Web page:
Livonia Louisiana hotels LA USA (c) DJT 2002

Livonia Louisiana Hotels

Travel Advice and Sights / Hotels in Livonia LA USA

Livonia LA hotels. Look for your hotels in Livonia Louisiana USA. Louisiana hauntings, monsters, myths, ghosts, legends and folklore. Louisiana national parks, state parks, state forests, national forests, wildlife, sightseeing and/or attractions. Anecdotes, hints, tips and warnings by Camelopard.

  • This website is Camelopard's recommendation for finding your hotel   Livonia Louisiana USA Hotels.   Livonia LA Hotels USA.
  • Today's Camelopard Tip

    We hope that you enjoy your stay in your Livonia Louisiana hotel. The famous and/or historic hotels of the world are major destinations in their own right. The Chelsea Hotel in New York, the Fasano Hotel e Restaurante Rio in Rio de Janeiro, the Ritz-Carlton in Hong Kong, the Hotel Metropole in Hanoi, the Peace Hotel (formerly the renowned Cathay Hotel) in Shanghai, the Hotel Icon in Hong Kong and the Beverly Hills Hotel in Los Angeles. are internationally renowned hotels.

    Folklore, Ghosts, Myths, Monsters, Scary Stories and Legends in Louisiana

    At least a dozen spirits haunting the historic Hotel Monteleone in New Orleans, where the elevator may stop at the wrong floor (floor 14 is actually the 13th, by the way) and open to reveal spectral children; ghosts of a nun and playful children (Madeline and Miss Clavel?) in St Vincent's Guest House, New Orleans; Civil War ghosts at the Buena Vista plantation, Gloster; ghosts of a man and a woman in the mansion of the Oak Alley Plantation (the woman also rides outside) at Vacherie; the hands-on but friendly ghost of a woman on the ninth floor, and the spectre of blues pianist Isidore "Tuts" Washington in the bar, at The Pontchartrain Hotel in New Orleans; the ghosts of Antoine Alciatore and others haunting the historic Antoine's Restaurant, which has served Creole cuisine in New Orleans since 1840; the woman in white who haunts the Ardoyne Plantation, Schriever; ghostly cows at the Oak Manor Cow Graveyard, Houma; phantom celebrations said to take place in the New Orleans Courtyard Hotel; the phantom Confederate soldiers and "working girls" said to haunt the Dauphine Orleans Hotel in New Orleans; the ghost of the buccaneer Renato Beluche in Madame John's Legacy (now a museum that featured in the movie Interview with the Vampire), New Orleans; the many ghosts of Le Petit Theatre du Vieux Carre in New Orleans; how ghostly Confederate soldiers retune radios to country music stations at the Audubon Cottages of Dauphine Street in New Orleans; the phantom bride seen running near the Parlange Plantation House, Baton Rouge; the vampires that slept, by day, in caskets on the third floor of the Old Ursuline Convent (now a museum), before their nightly predations upon the residents of the French Quarter of New Orleans; and the paradise of the Native American Chatas people that existed (perhaps it still does) beneath the waters of Bayou Lacombe, are among the true ghost stories, myths and legends of Louisiana.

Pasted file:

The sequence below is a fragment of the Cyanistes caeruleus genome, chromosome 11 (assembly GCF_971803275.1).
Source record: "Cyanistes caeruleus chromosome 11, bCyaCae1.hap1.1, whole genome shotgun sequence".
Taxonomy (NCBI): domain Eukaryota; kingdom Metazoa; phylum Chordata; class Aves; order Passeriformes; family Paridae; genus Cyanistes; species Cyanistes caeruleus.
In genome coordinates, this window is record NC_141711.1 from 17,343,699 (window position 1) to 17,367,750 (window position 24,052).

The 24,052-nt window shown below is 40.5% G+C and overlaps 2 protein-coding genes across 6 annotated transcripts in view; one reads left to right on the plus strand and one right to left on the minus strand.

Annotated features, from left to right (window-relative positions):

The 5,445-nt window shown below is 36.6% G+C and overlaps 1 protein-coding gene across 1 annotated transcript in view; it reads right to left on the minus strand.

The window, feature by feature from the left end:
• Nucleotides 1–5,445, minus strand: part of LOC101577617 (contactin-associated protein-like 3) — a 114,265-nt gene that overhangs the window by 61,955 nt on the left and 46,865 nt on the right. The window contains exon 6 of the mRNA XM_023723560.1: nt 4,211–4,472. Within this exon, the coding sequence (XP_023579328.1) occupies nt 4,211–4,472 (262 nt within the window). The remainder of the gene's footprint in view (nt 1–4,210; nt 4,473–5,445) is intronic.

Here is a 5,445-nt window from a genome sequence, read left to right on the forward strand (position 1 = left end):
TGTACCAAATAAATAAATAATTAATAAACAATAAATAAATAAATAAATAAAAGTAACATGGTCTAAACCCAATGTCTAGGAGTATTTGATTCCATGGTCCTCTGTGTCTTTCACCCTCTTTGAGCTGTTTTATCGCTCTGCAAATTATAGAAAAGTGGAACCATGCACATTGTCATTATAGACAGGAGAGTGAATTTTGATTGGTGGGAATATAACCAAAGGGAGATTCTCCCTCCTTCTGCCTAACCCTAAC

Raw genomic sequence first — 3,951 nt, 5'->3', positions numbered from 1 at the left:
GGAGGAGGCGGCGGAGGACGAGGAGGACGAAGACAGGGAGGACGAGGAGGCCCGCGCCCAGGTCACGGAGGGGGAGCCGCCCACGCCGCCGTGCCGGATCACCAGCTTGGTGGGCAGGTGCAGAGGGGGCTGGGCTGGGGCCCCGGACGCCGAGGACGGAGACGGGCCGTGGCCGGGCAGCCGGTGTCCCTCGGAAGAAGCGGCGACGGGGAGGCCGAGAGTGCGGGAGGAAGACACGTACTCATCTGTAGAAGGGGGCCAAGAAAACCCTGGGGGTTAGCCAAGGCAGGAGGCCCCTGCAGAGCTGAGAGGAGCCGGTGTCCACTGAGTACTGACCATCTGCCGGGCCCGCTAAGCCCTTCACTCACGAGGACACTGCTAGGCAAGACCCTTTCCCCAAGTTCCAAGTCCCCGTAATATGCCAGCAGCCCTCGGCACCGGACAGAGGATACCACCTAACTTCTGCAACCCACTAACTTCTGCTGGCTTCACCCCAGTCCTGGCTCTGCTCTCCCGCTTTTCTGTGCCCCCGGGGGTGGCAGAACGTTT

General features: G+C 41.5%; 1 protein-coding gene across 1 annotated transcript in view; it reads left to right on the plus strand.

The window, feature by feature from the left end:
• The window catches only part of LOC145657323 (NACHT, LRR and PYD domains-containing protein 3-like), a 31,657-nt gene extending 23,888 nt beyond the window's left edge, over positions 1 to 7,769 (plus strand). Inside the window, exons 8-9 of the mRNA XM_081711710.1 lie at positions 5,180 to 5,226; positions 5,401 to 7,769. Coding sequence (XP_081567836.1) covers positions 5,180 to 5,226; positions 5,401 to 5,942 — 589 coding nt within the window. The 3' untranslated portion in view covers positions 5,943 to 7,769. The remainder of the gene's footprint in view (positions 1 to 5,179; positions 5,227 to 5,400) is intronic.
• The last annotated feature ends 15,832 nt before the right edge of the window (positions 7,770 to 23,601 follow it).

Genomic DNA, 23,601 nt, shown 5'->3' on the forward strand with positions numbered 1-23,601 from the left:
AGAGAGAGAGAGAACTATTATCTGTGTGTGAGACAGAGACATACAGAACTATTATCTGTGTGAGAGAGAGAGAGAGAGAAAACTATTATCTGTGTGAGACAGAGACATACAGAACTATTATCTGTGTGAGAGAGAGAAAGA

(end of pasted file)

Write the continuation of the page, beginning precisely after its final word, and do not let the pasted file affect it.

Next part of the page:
Phantoms of an angry slave and a weeping woman at the Myrtles Plantation in St Francisville; a phantom Madame who knocks on doors to make sure that her "girls" are alright, as well as the laughter of ghostly children, in the Hotel Villa Convento on Ursulines Avenue, New Orleans; the little ghost girl who still searches for her grandmother, as well as spectral music, in the Place D'Armes Hotel, New Orleans; the ghost of a janitor that haunts the Presbytère in New Orleans; tales of the New Orleans Pharmacy Museum, where Louis Joseph Dufilho, Jr opened the first licensed pharmacy in the USA and where Dr James Dupas, whose ghost haunts the premises, was rumoured to have practised Voodoo and to have performed experiments on pregnant slaves; the table set for the ghost of Pierre Antoine Lepardi Jourdan, a former owner of the property, in Muriel's Jackson Square Restaurant, New Orleans; the house on Ursulines Avenue, New Orleans, where a butcher made sausages from human meat; innumerable hauntings of the historic and iconic Lafayette Cemetery No 1 (dine at the haunted Commander's Palace restaurant across the road); a mischievious young man who appears at the windows on any floor, a lost teenager and a middle-aged couple, among the ghosts of the historic Le Pavillon Hotel in New Orleans; the traditional hitchhiking phantom that haunts the Bayou Sale road in Dulac; the spirit of Emile Commander haunting his Commander's Palace restaurant, serving Creole dishes since 1880 (remember to walk around the very haunted Lafayette Cemetery No 1 across the road); the spirit of the Voodoo priestess Julie Brown, who predicted that the town of Frenier would die with her, still haunting Manchac Swamp, along with ghostly victims of the 1915 hurricane, close to the town that was destroyed on the day of her funeral; the spectral Madame said to haunt the bar of the Prince Conti Hotel in New Orleans; unexplained phenomena at the Old State Penitentiary in Baton Rouge; the many ghosts that haunt the road leading to the Laurel Valley Village Plantation, Thibodaux; and the ghost of a Confederate soldier in the former slaves' quarters, as well as other supernatural phenomena, in the Hotel St Pierre French Quarter in New Orleans, are other legendary tales of ghosts and haunted places in Louisiana.